Utilities are a fraction of what retirees are used to paying back in the US, clocking in at around $100 a month for electricity, water, internet, cellphone cards, and trash pickup and allowing renters to live happily on $1,500 a month.
That can be slashed by up to half for couples who own their own property.
“In Panama’s capital I have the best of both worlds,” said IL Panama Editor Jessica Ramesch.
“There’s a growing cultural and arts scene…opera showcases, art exhibit openings and handicraft festivals…[and] there are so many new restaurants every week, I stopped trying to keep track.”
Here are the top 10 places to retire according to International Living’s Global Retirement Index 2016:
4. Costa Rica
Celebrating Carnaval in Panama
However you spell it, Carnival or Carnaval, it is not just a Brazilian holiday or only celebrated in Rio de Janeiro. Carnaval is a mega-holiday celebrated throughout Latin America and the Caribbean, and it’s even celebrated in Europe. No matter where you go or which country you find it in, Carnaval is a joyous, festive event.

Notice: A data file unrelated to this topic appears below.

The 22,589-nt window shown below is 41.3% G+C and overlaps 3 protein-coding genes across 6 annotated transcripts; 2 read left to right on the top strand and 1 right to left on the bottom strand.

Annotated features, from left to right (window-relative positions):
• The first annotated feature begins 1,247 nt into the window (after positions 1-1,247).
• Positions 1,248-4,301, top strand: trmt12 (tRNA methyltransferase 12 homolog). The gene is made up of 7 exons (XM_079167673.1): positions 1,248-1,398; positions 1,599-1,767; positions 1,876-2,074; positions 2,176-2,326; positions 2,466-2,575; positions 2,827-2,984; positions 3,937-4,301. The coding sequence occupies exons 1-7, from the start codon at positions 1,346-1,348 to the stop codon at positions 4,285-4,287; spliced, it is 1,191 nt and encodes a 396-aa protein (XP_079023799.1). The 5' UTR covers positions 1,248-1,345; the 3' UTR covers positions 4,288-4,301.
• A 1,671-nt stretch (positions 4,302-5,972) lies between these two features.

Golden carvings of women on a floats for Panama Carnival with Panama City skyline in the background
As elsewhere, in Panama, Carnaval always takes place over the four to five days leading up to Ash Wednesday. Even though it’s not an official holiday for the country, many businesses in Panama shut down for the entire time, and the the entire country lets loose to party hearty. People all over Panama gather to drink, eat, and party until the sun comes up for 4 days.
The word chaos comes to mind. The only thing in America that’s even slightly similar is in New Orleans, where it’s called Mardi Gras.
The first Carnaval in Panama took place in colonial times, when individuals dressed as king and queen of Spain, conquering soldiers, slaves and Indians and then proceeded along a road while simulating battles. When it was revived in the early 1900s, they chose a king and queen, complete with attendants, held a parade, and had fireworks. Or so I’ve read. That doesn’t explain why it’s done that way everywhere in Latin America … does it?
Where to party for Carnaval in Panama